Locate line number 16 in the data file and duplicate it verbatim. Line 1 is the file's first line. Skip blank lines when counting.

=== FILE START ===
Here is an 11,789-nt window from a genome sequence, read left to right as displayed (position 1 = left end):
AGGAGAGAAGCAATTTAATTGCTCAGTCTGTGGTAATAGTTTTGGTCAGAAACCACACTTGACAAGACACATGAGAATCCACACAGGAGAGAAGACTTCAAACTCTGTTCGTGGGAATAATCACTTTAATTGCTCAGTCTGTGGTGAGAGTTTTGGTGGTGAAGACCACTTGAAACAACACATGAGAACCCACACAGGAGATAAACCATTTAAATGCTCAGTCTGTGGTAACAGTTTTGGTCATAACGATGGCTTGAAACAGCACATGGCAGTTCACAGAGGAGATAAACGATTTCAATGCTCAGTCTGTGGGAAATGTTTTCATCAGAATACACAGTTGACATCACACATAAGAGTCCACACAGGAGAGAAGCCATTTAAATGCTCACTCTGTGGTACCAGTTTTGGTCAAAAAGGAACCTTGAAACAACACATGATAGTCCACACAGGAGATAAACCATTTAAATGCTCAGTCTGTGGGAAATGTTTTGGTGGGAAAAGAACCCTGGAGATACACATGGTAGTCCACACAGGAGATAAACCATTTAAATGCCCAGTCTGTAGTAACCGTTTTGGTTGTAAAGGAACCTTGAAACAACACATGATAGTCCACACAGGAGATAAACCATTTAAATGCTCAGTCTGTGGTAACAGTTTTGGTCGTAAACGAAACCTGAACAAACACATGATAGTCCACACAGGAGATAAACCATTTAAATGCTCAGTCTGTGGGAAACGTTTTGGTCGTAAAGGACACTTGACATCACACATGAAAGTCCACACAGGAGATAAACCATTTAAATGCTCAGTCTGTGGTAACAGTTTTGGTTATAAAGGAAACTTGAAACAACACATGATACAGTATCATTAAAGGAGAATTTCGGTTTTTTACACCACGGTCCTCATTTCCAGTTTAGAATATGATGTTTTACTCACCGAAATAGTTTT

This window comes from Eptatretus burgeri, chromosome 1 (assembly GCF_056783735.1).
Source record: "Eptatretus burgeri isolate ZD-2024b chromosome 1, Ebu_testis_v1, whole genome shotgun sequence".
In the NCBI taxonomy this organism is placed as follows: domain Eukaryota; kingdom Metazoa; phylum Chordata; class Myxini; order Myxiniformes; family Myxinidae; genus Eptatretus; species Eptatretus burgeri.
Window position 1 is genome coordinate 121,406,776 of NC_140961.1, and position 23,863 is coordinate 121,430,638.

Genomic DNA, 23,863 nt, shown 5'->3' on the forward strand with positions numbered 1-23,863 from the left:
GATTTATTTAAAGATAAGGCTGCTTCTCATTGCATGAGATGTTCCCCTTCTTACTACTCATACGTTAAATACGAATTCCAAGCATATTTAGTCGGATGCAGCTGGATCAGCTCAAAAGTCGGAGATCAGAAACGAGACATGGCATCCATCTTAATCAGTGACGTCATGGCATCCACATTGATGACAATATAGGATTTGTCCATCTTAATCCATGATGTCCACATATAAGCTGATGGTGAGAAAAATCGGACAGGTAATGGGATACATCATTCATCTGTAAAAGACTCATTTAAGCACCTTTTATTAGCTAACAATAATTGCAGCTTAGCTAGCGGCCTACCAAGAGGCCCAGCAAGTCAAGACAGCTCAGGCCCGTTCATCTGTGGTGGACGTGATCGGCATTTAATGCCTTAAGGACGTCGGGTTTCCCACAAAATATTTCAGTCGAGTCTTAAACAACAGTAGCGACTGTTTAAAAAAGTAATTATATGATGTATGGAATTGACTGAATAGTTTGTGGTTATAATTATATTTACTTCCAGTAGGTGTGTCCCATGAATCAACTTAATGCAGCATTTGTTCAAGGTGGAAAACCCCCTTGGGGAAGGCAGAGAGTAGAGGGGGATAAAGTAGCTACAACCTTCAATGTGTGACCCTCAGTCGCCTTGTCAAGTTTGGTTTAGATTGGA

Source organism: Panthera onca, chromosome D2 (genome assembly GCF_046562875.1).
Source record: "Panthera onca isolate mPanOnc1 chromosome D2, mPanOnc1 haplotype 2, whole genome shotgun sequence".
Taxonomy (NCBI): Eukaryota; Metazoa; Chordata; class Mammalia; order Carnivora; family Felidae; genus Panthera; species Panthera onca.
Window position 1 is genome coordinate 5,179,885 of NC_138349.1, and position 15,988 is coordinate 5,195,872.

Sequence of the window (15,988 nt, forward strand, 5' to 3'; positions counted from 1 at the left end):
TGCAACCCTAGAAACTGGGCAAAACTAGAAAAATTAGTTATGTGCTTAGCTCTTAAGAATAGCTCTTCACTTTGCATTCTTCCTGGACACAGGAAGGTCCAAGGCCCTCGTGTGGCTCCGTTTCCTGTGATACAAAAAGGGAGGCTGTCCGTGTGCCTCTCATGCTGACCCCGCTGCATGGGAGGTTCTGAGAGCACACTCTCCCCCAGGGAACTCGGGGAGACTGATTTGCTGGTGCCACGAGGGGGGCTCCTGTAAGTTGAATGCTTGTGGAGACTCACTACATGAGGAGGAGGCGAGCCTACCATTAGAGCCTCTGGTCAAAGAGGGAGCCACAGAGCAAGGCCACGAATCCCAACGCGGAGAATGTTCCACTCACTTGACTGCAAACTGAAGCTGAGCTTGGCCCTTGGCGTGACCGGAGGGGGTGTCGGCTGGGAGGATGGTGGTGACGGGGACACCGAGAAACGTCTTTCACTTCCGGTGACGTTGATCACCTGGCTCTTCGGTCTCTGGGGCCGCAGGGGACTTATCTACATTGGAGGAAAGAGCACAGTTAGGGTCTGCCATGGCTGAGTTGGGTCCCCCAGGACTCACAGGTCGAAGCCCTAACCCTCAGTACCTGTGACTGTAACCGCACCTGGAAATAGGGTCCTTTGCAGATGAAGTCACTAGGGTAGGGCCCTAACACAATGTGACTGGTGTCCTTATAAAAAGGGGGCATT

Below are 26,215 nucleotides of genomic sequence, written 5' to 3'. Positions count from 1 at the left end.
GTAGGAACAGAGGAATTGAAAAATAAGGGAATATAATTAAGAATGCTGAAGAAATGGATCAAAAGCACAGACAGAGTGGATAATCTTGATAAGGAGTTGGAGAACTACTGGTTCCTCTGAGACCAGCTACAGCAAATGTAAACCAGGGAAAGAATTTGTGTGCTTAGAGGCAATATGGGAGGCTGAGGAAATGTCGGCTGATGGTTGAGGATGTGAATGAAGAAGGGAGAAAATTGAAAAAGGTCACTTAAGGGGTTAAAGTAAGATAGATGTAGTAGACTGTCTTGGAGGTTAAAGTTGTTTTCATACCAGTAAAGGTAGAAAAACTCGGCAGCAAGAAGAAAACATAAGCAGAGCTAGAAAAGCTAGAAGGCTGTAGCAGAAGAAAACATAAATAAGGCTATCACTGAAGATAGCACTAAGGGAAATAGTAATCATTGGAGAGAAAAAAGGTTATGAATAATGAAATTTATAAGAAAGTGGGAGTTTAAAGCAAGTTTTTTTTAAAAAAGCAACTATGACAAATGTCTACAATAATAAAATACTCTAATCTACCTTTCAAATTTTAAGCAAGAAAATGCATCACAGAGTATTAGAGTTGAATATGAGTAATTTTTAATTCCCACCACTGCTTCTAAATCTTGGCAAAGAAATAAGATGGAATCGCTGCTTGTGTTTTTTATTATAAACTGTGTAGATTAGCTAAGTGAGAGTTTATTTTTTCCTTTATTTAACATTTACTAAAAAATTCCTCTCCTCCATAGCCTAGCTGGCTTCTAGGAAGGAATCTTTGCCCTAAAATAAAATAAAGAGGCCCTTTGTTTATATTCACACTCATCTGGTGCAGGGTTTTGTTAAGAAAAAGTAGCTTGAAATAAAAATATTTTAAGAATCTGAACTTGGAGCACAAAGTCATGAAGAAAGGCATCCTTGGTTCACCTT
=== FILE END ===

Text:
GTAGGAACAGAGGAATTGAAAAATAAGGGAATATAATTAAGAATGCTGAAGAAATGGATCAAAAGCACAGACAGAGTGGATAATCTTGATAAGGAGTTGGAGAACTACTGGTTCCTCTGAGACCAGCTACAGCAAATGTAAACCAGGGAAAGAATTTGTGTGCTTAGAGGCAATATGGGAGGCTGAGGAAATGTCGGCTGATGGTTGAGGATGTGAATGAAGAAGGGAGAAAATTGAAAAAGGTCACTTAAGGGGTTAAAGTAAGATAGATGTAGTAGACTGTCTTGGAGGTTAAAGTTGTTTTCATACCAGTAAAGGTAGAAAAACTCGGCAGCAAGAAGAAAACATAAGCAGAGCTAGAAAAGCTAGAAGGCTGTAGCAGAAGAAAACATAAATAAGGCTATCACTGAAGATAGCACTAAGGGAAATAGTAATCATTGGAGAGAAAAAAGGTTATGAATAATGAAATTTATAAGAAAGTGGGAGTTTAAAGCAAGTTTTTTTTAAAAAAGCAACTATGACAAATGTCTACAATAATAAAATACTCTAATCTACCTTTCAAATTTTAAGCAAGAAAATGCATCACAGAGTATTAGAGTTGAATATGAGTAATTTTTAATTCCCACCACTGCTTCTAAATCTTGGCAAAGAAATAAGATGGAATCGCTGCTTGTGTTTTTTATTATAAACTGTGTAGATTAGCTAAGTGAGAGTTTATTTTTTCCTTTATTTAACATTTACTAAAAAATTCCTCTCCTCCATAGCCTAGCTGGCTTCTAGGAAGGAATCTTTGCCCTAAAATAAAATAAAGAGGCCCTTTGTTTATATTCACACTCATCTGGTGCAGGGTTTTGTTAAGAAAAAGTAGCTTGAAATAAAAATATTTTAAGAATCTGAACTTGGAGCACAAAGTCATGAAGAAAGGCATCCTTGGTTCACCTT